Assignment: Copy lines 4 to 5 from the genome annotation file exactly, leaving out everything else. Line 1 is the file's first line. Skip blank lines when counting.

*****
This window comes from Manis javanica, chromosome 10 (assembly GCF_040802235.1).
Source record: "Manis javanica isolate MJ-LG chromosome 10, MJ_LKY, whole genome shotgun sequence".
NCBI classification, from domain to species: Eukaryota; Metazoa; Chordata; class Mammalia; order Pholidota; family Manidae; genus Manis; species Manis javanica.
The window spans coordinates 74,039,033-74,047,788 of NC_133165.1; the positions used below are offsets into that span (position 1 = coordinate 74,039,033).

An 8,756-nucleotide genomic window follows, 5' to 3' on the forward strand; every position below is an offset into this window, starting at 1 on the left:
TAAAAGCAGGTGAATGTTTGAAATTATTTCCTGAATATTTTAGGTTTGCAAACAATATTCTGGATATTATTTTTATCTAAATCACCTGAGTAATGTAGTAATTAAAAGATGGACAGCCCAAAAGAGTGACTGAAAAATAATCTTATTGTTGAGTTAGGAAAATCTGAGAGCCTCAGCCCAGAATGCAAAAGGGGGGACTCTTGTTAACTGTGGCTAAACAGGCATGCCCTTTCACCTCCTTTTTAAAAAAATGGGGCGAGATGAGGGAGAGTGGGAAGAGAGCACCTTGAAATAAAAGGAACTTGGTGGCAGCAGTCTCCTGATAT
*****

The window spans coordinates 74,039,033-74,047,788 of NC_133165.1; the positions used below are offsets into that span (position 1 = coordinate 74,039,033).

An 8,756-nucleotide genomic window follows, 5' to 3' on the forward strand; every position below is an offset into this window, starting at 1 on the left: